Cross-national time trends in bullying victimization in 33 countries among children aged 11, 13 and 15 from 2002 to 2010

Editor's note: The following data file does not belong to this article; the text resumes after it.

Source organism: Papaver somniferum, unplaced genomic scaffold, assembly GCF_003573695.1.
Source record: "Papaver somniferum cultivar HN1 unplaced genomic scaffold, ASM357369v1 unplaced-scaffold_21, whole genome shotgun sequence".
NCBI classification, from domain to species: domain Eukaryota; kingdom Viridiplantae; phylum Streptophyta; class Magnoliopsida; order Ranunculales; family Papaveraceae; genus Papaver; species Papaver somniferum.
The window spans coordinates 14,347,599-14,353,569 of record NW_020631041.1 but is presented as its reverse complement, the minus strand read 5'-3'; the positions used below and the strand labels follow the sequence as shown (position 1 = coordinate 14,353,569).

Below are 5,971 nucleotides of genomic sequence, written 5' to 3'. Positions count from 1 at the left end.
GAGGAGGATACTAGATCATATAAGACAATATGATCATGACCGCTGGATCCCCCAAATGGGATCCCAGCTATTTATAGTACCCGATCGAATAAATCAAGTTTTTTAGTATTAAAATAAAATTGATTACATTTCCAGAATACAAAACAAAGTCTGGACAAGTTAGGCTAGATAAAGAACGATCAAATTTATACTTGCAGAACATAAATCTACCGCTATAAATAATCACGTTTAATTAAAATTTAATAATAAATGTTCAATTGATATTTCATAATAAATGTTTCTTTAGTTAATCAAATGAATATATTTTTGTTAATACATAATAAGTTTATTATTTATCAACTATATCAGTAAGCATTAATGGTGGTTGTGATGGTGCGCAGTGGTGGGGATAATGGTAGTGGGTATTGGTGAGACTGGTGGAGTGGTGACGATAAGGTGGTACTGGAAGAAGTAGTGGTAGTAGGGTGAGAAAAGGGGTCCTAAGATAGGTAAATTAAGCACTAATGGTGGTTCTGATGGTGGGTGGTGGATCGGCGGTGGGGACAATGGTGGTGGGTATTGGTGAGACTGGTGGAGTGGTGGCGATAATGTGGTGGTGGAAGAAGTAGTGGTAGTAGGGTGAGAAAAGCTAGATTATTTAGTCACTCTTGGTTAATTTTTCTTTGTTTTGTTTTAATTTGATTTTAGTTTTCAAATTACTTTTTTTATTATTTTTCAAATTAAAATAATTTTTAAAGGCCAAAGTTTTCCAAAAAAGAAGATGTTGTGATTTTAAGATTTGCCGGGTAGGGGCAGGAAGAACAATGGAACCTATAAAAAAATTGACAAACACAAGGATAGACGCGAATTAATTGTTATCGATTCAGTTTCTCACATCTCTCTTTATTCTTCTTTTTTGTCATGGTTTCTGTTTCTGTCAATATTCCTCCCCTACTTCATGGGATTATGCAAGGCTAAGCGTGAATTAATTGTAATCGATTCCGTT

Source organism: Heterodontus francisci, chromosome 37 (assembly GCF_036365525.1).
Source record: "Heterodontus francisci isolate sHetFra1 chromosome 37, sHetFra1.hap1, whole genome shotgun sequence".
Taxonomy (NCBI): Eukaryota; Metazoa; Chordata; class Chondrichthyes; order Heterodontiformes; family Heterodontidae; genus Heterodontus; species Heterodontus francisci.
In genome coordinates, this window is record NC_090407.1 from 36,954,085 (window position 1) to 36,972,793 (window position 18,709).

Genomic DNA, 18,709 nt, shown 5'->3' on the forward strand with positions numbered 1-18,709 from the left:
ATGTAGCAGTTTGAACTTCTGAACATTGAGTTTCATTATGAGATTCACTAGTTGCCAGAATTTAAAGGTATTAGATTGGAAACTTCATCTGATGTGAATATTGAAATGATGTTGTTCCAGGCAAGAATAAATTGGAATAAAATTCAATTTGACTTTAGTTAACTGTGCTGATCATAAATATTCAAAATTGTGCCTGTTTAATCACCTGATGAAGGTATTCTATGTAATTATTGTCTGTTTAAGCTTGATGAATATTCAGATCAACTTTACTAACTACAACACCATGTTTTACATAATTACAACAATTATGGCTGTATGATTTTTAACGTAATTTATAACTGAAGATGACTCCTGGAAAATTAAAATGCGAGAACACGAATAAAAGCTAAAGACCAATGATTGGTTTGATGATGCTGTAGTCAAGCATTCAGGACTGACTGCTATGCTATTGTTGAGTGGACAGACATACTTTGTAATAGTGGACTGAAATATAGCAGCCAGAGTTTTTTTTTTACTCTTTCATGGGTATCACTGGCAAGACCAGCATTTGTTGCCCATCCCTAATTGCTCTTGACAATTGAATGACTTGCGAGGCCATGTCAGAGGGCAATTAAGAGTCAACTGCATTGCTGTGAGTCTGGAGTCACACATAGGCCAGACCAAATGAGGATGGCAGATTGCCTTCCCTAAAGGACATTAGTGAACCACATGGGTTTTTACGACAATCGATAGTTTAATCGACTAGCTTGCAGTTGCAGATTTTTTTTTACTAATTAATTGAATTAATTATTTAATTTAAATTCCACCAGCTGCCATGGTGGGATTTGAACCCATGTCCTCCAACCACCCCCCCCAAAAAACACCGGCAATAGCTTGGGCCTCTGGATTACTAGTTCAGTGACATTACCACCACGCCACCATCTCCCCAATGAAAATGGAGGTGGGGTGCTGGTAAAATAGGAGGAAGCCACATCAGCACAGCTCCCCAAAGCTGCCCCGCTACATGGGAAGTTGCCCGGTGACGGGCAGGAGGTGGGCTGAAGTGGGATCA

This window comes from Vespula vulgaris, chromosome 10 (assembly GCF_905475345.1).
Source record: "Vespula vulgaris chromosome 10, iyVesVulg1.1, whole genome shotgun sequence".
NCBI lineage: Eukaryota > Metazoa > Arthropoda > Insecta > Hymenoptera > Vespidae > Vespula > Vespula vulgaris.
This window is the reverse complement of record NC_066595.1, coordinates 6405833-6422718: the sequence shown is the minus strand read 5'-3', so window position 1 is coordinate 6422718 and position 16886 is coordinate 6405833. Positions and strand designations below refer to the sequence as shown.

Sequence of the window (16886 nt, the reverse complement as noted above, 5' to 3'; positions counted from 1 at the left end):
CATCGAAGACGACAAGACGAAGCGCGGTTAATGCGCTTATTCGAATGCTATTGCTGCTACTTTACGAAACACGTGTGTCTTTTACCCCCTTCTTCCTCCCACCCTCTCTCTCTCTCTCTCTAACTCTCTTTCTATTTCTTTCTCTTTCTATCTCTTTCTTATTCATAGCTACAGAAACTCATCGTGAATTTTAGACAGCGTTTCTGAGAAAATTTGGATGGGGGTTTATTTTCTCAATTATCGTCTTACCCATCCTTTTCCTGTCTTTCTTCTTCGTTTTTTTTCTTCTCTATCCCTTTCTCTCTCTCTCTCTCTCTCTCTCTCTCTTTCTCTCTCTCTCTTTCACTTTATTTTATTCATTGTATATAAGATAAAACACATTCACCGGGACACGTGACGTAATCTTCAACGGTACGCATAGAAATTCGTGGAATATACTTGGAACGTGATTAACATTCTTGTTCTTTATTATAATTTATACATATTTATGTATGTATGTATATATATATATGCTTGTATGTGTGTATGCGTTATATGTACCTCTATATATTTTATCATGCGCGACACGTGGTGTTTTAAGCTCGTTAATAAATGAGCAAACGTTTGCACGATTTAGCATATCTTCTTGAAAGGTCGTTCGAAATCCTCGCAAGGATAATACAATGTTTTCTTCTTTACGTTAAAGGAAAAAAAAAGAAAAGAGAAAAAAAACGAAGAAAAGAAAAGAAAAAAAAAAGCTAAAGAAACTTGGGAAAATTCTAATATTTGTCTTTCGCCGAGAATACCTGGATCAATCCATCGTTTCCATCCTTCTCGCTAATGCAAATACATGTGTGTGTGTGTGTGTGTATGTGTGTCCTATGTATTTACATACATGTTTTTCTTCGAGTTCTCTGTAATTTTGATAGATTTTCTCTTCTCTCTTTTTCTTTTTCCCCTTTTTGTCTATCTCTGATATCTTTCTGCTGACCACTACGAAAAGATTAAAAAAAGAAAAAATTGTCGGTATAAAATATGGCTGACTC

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BACKGROUND: Bullying among children and adolescents is a public health concern; victimization is associated with psychological and physical health problems. The purpose of this study is to examine temporal trends in bullying victimization among school-aged children in Europe and North America. METHODS: Data were obtained from cross-sectional self-report surveys collected as part of the Health Behaviour in School-aged Children (HBSC) study from nationally representative samples of 11-, 13- and 15-year-olds, from 33 countries and regions which participated in the 2001-02, 2005-06 and 2009-10 surveys. Responses from 581 838 children were included in the analyses. Binary logistic regression was used for the data analyses. RESULTS: The binary logistic regression models showed significant decreasing trends in occasional and chronic victimization between 2001-02 and 2009-10 across both genders in a third of participating countries. One country reported significant increasing trends for both occasional and chronic victimization. Gender differences in trends were evident across many countries. CONCLUSION: Overall, while still common in many countries, bullying victimization is decreasing. The differences between countries highlight the need to further investigate measures undertaken in countries demonstrating a downward trend.
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